A city located in northwest Libya on the Mediterranean coast. Tripoli was the capital of the former Ottoman province of Tripolitania in western Libya. The city’s climate was mitigated by the Mediterranean, but the desert winds that swept the region during the summer rendered widescale agriculture expensive and impractical. The Turks, therefore, used Tripoli mainly as a port along the Sudan-Sahara trade route. In 1714, the Karamanli dynasty seized control of Tripoli and, with the city-states of Tunis, Morocco, and Algiers, formed the Barbary States. Their pirate fleets seized European and American trade in the Mediterranean in return for tribute and ransoms. In the Barbary Wars of 1801–1805 and 1815, the United States defeated the pirates, forcing them to either lower or abandon their blackmail. The wars also allowed the Turks to return.
   The Ottomans reestablished authority over Tripoli in 1835 but were unable to impose strong centralized rule, and instead relied on Arabs and Europeans to help administer the province. One Arab tribe was the Islamic fundamentalist brotherhood, the Senussi, founded in 1837 by Muhammad bin Ali al-Sanusi (1791–1859). Italian emigrants in Tripoli opened up branches of the Bank of Rome throughout Tripolitania and Cyrenaica to handle the provinces’ trade. Each group mistrusted the other and were jealous of their prerogatives.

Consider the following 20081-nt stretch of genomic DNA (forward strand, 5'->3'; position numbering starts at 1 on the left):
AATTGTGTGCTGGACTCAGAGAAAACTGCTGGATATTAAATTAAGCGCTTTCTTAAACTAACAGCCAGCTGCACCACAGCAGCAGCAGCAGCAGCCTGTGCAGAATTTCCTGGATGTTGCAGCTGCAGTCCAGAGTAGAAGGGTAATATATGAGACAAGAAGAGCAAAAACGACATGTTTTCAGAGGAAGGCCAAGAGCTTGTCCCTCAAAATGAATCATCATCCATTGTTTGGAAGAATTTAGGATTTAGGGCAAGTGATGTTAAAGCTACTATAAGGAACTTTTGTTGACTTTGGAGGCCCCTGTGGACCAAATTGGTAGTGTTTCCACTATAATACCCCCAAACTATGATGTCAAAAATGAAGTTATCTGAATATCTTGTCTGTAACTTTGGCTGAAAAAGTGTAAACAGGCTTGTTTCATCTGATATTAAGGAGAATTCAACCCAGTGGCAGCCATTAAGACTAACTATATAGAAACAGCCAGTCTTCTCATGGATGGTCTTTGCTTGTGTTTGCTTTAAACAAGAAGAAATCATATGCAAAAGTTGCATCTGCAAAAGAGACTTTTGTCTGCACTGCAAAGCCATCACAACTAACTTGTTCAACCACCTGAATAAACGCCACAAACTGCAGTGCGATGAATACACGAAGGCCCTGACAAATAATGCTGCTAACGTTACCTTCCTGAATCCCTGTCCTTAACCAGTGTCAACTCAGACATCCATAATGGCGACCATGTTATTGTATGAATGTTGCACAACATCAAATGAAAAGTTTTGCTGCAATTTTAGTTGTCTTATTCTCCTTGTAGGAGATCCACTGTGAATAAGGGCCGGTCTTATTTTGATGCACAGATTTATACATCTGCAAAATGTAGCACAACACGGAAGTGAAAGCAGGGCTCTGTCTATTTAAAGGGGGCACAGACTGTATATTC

In 1911, Italian imperialists pressured the government into launching a colonial war against Turkey for Libya on the pretext that the Turks were restricting Italian economic rights. During the Italo-Turkish War (1911–1912), the Italians bombarded and occupied Tripoli, installed a government, and formally annexed Tripolitania and Cyrenaica by royal decree. Tripoli became capital of the Italian colony of Tripolitania.
   See also <>; <>; <>.
    Beehler, W. H. The History of the Italian-Turkish War. Annapolis, MD: Advertiser-Republican, 1913;
    McCarthy, Justin. The Ottoman Peoples and the End of Empire. London: Arnold, 2001.

Encyclopedia of the Age of Imperialism, 1800–1914. 2014.

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